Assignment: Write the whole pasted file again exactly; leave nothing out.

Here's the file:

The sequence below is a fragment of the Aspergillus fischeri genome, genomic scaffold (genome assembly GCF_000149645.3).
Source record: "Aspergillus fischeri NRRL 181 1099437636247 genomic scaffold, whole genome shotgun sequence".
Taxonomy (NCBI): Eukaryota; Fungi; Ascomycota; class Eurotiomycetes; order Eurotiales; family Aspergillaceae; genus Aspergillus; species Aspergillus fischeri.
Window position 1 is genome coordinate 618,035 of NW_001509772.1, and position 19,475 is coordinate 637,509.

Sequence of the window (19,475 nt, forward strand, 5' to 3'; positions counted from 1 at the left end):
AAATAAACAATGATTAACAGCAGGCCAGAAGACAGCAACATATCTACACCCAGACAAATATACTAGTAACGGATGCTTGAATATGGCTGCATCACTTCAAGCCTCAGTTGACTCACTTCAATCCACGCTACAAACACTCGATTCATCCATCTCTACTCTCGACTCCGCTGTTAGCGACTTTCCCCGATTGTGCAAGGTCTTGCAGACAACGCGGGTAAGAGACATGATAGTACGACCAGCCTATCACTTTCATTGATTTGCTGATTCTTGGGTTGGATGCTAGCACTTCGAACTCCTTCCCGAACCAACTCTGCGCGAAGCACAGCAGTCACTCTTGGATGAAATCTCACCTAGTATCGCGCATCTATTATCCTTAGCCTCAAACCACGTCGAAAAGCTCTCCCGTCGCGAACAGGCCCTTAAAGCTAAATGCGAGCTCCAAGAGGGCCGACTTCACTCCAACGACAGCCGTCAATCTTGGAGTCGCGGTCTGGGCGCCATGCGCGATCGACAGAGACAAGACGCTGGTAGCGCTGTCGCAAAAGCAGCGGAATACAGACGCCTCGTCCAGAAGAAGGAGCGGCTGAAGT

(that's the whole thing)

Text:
The sequence below is a fragment of the Aspergillus fischeri genome, genomic scaffold (genome assembly GCF_000149645.3).
Source record: "Aspergillus fischeri NRRL 181 1099437636247 genomic scaffold, whole genome shotgun sequence".
Taxonomy (NCBI): Eukaryota; Fungi; Ascomycota; class Eurotiomycetes; order Eurotiales; family Aspergillaceae; genus Aspergillus; species Aspergillus fischeri.
Window position 1 is genome coordinate 618,035 of NW_001509772.1, and position 19,475 is coordinate 637,509.

Sequence of the window (19,475 nt, forward strand, 5' to 3'; positions counted from 1 at the left end):
AAATAAACAATGATTAACAGCAGGCCAGAAGACAGCAACATATCTACACCCAGACAAATATACTAGTAACGGATGCTTGAATATGGCTGCATCACTTCAAGCCTCAGTTGACTCACTTCAATCCACGCTACAAACACTCGATTCATCCATCTCTACTCTCGACTCCGCTGTTAGCGACTTTCCCCGATTGTGCAAGGTCTTGCAGACAACGCGGGTAAGAGACATGATAGTACGACCAGCCTATCACTTTCATTGATTTGCTGATTCTTGGGTTGGATGCTAGCACTTCGAACTCCTTCCCGAACCAACTCTGCGCGAAGCACAGCAGTCACTCTTGGATGAAATCTCACCTAGTATCGCGCATCTATTATCCTTAGCCTCAAACCACGTCGAAAAGCTCTCCCGTCGCGAACAGGCCCTTAAAGCTAAATGCGAGCTCCAAGAGGGCCGACTTCACTCCAACGACAGCCGTCAATCTTGGAGTCGCGGTCTGGGCGCCATGCGCGATCGACAGAGACAAGACGCTGGTAGCGCTGTCGCAAAAGCAGCGGAATACAGACGCCTCGTCCAGAAGAAGGAGCGGCTGAAGT